KELLY WILLIAMS: My husband is Vio was behind our kids’ names, we’re both fairly creative, but he’s kind of the writer and he came up with both our kids names so he gets all the credit for that but I went definitely on board I think they’re really perfectly coined.
SUNNY GAULT: They’re really awesome.
SUNNY GAULT: Alright, so we have a new segment here in Preggie Pals it is called “Pregnancy Brain Blunders” and we all probably have few stories of funny things we did when we were pregnant, our crazy pregnancy brain and how it works. So, we’re going to start on sharing the stories with you guys; and this first story comes from Samantha and I love this. She says, when I was in a hurry one day and just weeks away from delivery, I left the house to take my son to school and ran a few errand, it wasn’t until the cashier in the market said, “Do you know you have a towel in your head?” And then I realized I hadn’t done my hair after the shower, I had gone to two other places like that before someone actually said something. I got in the car and cried. [Laughing]
Samantha, there’s nothing you can do at that point, right? Just get in the car and cry, plus all the emotions and the hormones going through your body anyways that was the natural response, I get it. So, Samantha thank you so much for sending this and if you have a funny story about something crazy you did about pregnancy brain, we would love to hear it and you can go to our website actually, we have a new way that you guys can submit, and on the side of our website you’ll see a gray little box that says submit voicemail and so that’s a great way to do it, just click on that box and you can actually just use the microphone in your computer to send us a quick little voicemail through the computer and we will use that for future episodes.
Again, Samantha thank you so much and we can’t wait to hear from everybody else and all your pregnancy brain blunders.
STEPHANIE GLOVER: So today, we’re learning all about how to create a calm and comfortable birthing environment, joining us here in the studio is Abby Lacey. Abby is a certified doula, massage therapist, and aroma therapist. With her skillset, Abby helps expectant and laboring moms relax and release tension. As an experience doula she helps create a whole space for laboring moms to birth on their own terms. Welcome to Preggie Pals Abby and thank you for joining us.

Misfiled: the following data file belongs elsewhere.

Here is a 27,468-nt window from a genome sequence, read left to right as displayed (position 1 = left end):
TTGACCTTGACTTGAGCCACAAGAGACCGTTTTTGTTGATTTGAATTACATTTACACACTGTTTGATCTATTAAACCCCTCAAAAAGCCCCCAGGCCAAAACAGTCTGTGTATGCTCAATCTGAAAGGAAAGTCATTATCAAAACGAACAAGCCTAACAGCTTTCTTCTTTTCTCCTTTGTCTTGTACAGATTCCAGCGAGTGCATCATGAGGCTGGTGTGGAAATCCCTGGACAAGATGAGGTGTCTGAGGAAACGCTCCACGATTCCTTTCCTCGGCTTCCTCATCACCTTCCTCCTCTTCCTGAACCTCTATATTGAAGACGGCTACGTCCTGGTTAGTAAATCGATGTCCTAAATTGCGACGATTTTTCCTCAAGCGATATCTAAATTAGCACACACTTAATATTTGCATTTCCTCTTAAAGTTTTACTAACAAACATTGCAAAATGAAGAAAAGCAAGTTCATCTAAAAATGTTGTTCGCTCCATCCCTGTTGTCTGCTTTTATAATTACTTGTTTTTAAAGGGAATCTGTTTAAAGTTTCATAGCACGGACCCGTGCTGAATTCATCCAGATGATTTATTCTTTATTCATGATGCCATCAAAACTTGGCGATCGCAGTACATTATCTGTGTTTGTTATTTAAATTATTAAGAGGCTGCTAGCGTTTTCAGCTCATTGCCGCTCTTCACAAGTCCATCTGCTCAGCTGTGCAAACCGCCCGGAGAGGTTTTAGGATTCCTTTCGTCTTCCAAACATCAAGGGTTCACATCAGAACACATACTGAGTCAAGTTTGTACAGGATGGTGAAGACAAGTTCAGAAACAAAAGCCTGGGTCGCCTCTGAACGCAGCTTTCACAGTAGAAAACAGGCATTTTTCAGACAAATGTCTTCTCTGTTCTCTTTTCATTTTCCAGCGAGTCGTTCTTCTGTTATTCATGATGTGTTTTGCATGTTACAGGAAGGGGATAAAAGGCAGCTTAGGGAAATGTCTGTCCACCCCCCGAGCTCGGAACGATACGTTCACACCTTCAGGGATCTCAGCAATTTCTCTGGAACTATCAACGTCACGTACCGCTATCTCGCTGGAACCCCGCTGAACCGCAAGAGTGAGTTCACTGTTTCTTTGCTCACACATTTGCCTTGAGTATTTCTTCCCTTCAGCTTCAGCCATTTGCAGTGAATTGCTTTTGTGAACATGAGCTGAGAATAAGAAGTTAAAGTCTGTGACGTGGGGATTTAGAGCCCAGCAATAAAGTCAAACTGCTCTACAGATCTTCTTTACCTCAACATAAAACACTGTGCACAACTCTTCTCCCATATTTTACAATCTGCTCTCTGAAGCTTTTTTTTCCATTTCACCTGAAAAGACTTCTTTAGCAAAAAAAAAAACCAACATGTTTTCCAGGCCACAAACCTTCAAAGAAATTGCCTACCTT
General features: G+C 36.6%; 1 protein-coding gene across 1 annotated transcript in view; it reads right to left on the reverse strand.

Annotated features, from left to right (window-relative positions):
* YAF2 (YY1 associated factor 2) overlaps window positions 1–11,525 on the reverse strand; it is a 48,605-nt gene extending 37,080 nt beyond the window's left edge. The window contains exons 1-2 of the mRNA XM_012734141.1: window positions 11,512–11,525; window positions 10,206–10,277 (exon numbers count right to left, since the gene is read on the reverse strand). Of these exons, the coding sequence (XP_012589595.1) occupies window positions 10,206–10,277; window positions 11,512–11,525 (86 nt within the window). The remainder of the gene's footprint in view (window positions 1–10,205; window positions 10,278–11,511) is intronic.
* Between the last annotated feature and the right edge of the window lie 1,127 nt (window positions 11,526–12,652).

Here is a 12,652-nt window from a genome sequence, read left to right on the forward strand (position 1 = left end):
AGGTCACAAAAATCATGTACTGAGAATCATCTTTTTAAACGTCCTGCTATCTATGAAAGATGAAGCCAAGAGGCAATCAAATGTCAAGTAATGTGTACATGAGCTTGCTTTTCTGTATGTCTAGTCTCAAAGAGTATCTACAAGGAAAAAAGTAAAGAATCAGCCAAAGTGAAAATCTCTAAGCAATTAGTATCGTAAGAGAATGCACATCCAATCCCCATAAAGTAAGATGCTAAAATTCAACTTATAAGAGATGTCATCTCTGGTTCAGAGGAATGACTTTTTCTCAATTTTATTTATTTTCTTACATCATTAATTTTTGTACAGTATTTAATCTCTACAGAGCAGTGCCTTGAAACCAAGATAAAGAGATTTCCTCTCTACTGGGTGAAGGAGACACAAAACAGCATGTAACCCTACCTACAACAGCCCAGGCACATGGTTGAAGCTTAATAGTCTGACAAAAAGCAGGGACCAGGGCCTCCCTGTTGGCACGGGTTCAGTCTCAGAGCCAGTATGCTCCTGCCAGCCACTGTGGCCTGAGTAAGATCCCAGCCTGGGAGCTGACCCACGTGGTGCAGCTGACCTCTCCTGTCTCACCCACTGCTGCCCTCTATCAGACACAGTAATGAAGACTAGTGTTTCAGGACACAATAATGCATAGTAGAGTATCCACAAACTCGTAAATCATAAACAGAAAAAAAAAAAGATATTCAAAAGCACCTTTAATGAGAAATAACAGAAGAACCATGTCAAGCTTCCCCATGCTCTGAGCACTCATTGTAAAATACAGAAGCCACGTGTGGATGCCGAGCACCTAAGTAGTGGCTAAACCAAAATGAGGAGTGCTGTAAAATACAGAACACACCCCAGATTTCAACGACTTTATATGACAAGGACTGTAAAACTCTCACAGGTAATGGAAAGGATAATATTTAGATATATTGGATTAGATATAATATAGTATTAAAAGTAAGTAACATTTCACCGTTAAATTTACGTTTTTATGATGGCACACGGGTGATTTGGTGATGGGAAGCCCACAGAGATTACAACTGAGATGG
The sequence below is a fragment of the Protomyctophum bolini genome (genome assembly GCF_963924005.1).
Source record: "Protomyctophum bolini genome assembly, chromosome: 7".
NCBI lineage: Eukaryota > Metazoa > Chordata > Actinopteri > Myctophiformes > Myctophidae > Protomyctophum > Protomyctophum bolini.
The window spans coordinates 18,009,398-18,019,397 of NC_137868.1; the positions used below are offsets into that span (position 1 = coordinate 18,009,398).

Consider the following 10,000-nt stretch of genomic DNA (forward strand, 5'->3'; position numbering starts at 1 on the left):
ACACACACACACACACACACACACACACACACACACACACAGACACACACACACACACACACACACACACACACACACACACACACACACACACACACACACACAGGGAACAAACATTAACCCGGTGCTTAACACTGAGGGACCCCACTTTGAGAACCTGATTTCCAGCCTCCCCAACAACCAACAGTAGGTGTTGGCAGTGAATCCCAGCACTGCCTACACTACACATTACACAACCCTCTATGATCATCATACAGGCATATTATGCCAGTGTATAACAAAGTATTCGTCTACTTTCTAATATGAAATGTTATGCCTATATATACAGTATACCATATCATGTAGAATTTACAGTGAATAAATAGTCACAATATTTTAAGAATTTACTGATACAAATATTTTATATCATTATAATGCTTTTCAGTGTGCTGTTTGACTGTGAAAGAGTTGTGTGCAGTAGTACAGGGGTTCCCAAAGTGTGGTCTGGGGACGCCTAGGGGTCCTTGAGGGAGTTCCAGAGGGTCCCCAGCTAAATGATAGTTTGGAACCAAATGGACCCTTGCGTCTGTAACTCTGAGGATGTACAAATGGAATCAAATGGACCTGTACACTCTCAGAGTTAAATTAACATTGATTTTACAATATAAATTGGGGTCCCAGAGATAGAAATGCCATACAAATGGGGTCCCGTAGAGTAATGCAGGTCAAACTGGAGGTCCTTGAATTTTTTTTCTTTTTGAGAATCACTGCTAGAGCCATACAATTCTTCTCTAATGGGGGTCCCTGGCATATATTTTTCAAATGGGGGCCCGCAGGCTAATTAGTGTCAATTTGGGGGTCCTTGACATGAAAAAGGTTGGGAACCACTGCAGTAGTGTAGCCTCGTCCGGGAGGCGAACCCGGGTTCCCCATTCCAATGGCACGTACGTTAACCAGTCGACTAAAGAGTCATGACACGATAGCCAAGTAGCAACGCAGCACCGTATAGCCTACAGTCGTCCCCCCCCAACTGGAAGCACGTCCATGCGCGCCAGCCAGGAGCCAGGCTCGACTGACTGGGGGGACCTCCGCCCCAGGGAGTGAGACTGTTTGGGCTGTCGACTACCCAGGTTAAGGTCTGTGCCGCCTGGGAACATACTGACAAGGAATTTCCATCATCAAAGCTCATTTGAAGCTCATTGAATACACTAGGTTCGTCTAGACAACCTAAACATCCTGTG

ABBY LACEY: Thanks for having me.
STEPHANIE GLOVER: So Abby, can you start by explaining how relaxation can help in labor?
ABBY LACEY: Oh, gosh!
STEPHANIE GLOVER: The million dollar question.
ABBY LACEY: Right. So the big reason that we need to relax during labor is that instinctively when we are uncomfortable or when something is painful, our bodies, our reaction is to tensed up and if you tensed up your body is contracting and not making space for that baby to come down and be birth, so relaxation is really important because you really want to give birth.
STEPHANIE GLOVER: That’s the whole pregnancy was about, right?
ABBY LACEY: So, and preferably sooner than later we want labor to be shorter than longer ideally; so relaxation can make a difference, not only in how long your labor takes but your overall experience of the labor because the more you kind of fight the discomfort and the pain, the more discomfort and pain you’re going to have.
STEPHANIE GLOVER: Right, that cycle of fear, to tension, to pain, you know it goes around in a circle. So, when you relax then, that could also be an active part of pain management?
ABBY LACEY: Absolutely. That’s one of the reasons that hypno techniques are so popular right now. The two primary hypno techniques being hypno birthing and hypno babies which are two different ones but they’re very, very popular right now, and using the hypnosis can be really powerful for helping you kind of relax and find you own happy place.
STEPHANIE GLOVER: Gotcha, kind of create and put you on that little bubble. So, we hear a lot about essential oils and aroma therapy these days, how can these play a role in the birth space?
ABBY LACEY: You know, different oilsdo different things and before we go down this road I want to start up by saying essential oils are serious; they are actually medicinal, very powerful and very potent, so if you’re using essential oils don’t take it lightly, they can have a significant effect on you and your baby and the other people around you. So that said, in the birth space essential oils can make a big difference because if you diffuse them into the air you can actually have a benefit for everybody in the room.
I’ve worked in spaces were moms have asked me to bring out oils particularly in hospital and it’s really kind of fun when the providers walk through the door, they walk-in and they’ve been in the hospital environment and it just smells hospital and then they walk-in into your room and sudden, “oh, hey that smells really good” you know when you get the orange oil because moms have some fatigue and probably at that point of mommas fatigue, most in the rooms are fatigued so you get out any other citrus oils kind of enliven the room and the providers walk-in and they kind of, “whoa, that smells really good”.
So you get the attention of your providers, you kind of standout as that person who that room smells really good, so maybe you get extra TLC from staff because your room smells really great.